“Did you know we have ancestors from France?” Before I could say anything in…
In Matthew 7:14, Jesus warns us to avoid the wide path that leads to destruction and instead to follow Him on the narrow path that leads to life. For much of my Christian life, I thought that meant I had two choices: to follow Jesus or to follow nothing. I pictured Jesus’ narrow path as the rugged mountain trail, arduous and always upward to the summit. The wide path was like a lazy river, drifting passively through life, no direction and no purpose.
But I’m no longer sure that’s the right analogy.
The real danger of the wide path Jesus talked about is not a lack of direction, but the presence of misdirection. It is not passive and aimless. It is active and purposeful, just like the narrow one. The difference is where they lead: following Christ leads to life, following anyone or anything else leads to death.
James K.A. Smith, author of Desiring the Kingdom, gives the wide path even more nuance. Example after example in his book show that the spaces we inhabit, the books we read, the television we watch, and the music we play all shape us and move us down one path or another. In other words, all of life is liturgy, a means of formation and worship, either unto Christ or unto something else. His best illustration is the truly spiritual nature of shopping at the mall – walking past images meant to arouse and inspire the spending of money to make us feel better, look better, and be better. This is part of the wide path Jesus talks about- an intentional and powerful but ultimately dead end journey of spiritual formation.
What even Smith could not have imagined was when the mall grew a mind of its own. I’m talking now of the powerful algorithms and analytics of what is sometimes called “Big Tech.” As companies like Google, Twitter, and Facebook have grown in popularity and influence, so too has their temptation to use that influence to shape users. If you don’t believe me, just Google search (oh the irony) “big tech algorithm” and read the dystopian headlines. Here is one that got my attention: in 2014, Facebook apologized for purposefully experimenting with over half a million users’ emotions by manipulating the number of positive or negative posts on their feed. With mental illness, depression, and anxiety on the rise, this was a dangerous game to play and was met with public outcry. The stated reason for this idea? To refine powerful algorithms designed to cater news feeds to specific users.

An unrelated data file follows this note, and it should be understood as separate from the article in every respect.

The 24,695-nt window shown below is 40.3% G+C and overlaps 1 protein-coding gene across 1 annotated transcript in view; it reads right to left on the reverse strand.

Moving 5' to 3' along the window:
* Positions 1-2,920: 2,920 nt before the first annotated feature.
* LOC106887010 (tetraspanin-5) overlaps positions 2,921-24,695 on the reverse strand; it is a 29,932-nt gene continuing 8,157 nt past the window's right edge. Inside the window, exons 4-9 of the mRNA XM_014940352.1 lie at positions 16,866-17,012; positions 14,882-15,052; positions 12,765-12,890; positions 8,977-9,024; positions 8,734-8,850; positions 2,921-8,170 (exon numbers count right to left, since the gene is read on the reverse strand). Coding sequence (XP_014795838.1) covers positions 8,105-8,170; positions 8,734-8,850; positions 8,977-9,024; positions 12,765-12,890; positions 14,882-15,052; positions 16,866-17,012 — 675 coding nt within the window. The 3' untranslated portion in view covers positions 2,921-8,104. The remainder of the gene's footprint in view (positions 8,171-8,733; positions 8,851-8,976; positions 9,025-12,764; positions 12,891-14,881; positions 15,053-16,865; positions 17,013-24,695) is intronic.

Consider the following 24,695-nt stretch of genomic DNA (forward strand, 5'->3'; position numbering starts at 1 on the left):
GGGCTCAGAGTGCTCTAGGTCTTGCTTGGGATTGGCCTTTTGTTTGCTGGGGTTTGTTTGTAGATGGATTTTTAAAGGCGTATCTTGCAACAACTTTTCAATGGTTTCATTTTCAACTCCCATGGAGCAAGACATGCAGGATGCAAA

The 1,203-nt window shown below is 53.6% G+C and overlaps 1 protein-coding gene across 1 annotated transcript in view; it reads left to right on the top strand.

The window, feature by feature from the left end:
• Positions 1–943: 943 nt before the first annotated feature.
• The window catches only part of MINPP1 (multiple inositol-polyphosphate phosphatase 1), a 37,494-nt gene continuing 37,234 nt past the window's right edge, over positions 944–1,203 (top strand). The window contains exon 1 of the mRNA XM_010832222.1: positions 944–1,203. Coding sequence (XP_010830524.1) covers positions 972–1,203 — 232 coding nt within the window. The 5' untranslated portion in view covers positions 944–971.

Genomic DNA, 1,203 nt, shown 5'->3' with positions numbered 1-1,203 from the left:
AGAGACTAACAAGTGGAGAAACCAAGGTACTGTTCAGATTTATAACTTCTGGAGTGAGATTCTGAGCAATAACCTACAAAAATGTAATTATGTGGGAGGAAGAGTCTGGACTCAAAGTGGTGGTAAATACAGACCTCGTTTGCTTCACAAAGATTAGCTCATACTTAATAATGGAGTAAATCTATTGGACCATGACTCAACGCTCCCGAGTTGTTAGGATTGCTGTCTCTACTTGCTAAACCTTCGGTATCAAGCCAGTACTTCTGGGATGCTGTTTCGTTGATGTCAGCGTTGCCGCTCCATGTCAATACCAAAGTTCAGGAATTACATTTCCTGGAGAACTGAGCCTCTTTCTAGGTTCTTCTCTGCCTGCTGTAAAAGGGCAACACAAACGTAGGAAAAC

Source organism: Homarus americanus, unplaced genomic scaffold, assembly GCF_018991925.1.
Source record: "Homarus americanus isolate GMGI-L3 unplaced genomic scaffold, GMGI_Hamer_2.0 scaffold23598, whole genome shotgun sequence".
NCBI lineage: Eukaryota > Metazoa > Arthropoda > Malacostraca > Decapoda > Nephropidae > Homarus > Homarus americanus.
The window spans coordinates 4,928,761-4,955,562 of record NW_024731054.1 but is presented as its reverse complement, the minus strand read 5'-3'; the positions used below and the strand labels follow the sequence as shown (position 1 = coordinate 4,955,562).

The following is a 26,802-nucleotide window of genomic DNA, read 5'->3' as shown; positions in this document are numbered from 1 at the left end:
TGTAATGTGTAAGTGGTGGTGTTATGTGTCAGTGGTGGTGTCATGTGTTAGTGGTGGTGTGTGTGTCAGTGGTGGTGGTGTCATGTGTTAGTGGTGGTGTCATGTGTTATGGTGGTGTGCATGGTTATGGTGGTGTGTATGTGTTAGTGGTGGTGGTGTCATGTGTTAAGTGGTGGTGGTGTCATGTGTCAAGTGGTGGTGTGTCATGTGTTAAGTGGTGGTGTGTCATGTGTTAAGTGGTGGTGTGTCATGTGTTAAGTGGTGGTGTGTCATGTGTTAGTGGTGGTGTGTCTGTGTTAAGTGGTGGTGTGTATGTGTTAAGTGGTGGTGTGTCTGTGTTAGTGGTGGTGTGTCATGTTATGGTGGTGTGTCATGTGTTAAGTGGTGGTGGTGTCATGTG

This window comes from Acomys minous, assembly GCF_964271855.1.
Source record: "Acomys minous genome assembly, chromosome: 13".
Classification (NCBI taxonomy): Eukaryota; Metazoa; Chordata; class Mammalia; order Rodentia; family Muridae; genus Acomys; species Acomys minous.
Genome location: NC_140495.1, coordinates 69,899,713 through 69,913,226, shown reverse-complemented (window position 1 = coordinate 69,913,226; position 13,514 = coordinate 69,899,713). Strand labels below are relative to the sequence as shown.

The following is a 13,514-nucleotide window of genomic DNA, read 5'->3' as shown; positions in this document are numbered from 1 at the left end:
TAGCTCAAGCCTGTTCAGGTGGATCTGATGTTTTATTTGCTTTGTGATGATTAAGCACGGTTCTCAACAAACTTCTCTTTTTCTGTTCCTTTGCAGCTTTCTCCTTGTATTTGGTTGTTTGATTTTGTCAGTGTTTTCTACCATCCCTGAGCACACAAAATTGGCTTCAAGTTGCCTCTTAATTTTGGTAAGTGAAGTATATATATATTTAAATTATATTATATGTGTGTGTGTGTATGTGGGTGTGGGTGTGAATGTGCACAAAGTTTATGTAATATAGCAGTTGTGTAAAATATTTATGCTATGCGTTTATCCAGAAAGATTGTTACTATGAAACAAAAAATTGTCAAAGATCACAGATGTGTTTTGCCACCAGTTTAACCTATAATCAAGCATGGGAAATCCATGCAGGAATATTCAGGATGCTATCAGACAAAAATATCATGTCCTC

Here’s another one: Caroline O’Donovan of Buzzfeed wrote just this year about YouTube and its inability to control its own recommendation algorithm. She and several colleagues reported that, despite promises from the company to fix its “what’s next” feature, it took only nine clicks to get from an innocuous PBS documentary to a highly partisan and divisive clip from a known hate group. Yikes. In fact, what O’Donovan found is that the YouTube algorithm jumped very quickly to partisan content with little prompting from the user.
Why do I bring all of this up?
I am beginning to wonder if the content we consume on the internet is growing in its ability to consume us back.
We are increasingly (though subtly) influenced where to go and how to feel when we are online. Let’s call it what it is: the internet is a potential catalog of “wide paths” of spiritual formation designed to take us somewhere we may not want to go, or flat out should not go.
In some ways, this is nothing new. Christians have been saying the same thing for years about all forms of media and entertainment. But this feels different to me. It’s more personal and weaponized by powerful tools we haven’t considered before. I am no expert, and want to keep thinking about this, but for now, here are a few thoughts on staying on the straight and narrow path.
Spend less time on social media. These tools are not necessarily bad, but they are not neutral either. They are designed to keep you engaged for hours and hours, and to shape you in ways that keep you coming back. Be intentional with the amount of time you spend online. Set a timer. Use the App Limits constraints on your smartphone. Put your phone away when you’re done.
Pick a reason to go online and stick to it. I often find myself browsing Twitter, Facebook, or YouTube because I’m bored. This is absolutely the worst reason to go online. If I have no reason to be on there, you can bet those platforms will find a reason to keep me there. If you want to simply check on friends, see how an event went, or catch new photos of the grandkids, great! But stick to that and sign off when you’re done.
Evaluate your daily liturgy. James K.A. Smith is right: every day you are on a spiritual formation path. Every minute of your week is formational. Take an audit of how you spend your time. How do your choices shape you? Compared to other activities (especially TV, video games, and internet time), how often are you practicing God’s presence in silence, prayer, Bible reading, and study? If the difference is stark, what changes can you implement to make room for Jesus’ narrow path in your life again? How can you take other time in your day, at work, at school, or at home, to invite God’s presence into what you are already doing?
Bring God online.
Here’s a crazy thought: pray through your Facebook feed. Talk to God about what is trending on Twitter. Use YouTube to listen to speakers and thinkers who can help you grow in faith.
Abraham Kuyper famously said, “There is not a square inch in the whole domain of our human existence over which Christ, who is Sovereign over all, does not cry, ‘Mine!’” That includes cyberspace! Who knows how God might use His people as a faithful presence online, if only we made room for Him there.
I do not say any of these things as one who practices them perfectly. I’d love your thoughts on how to do this better.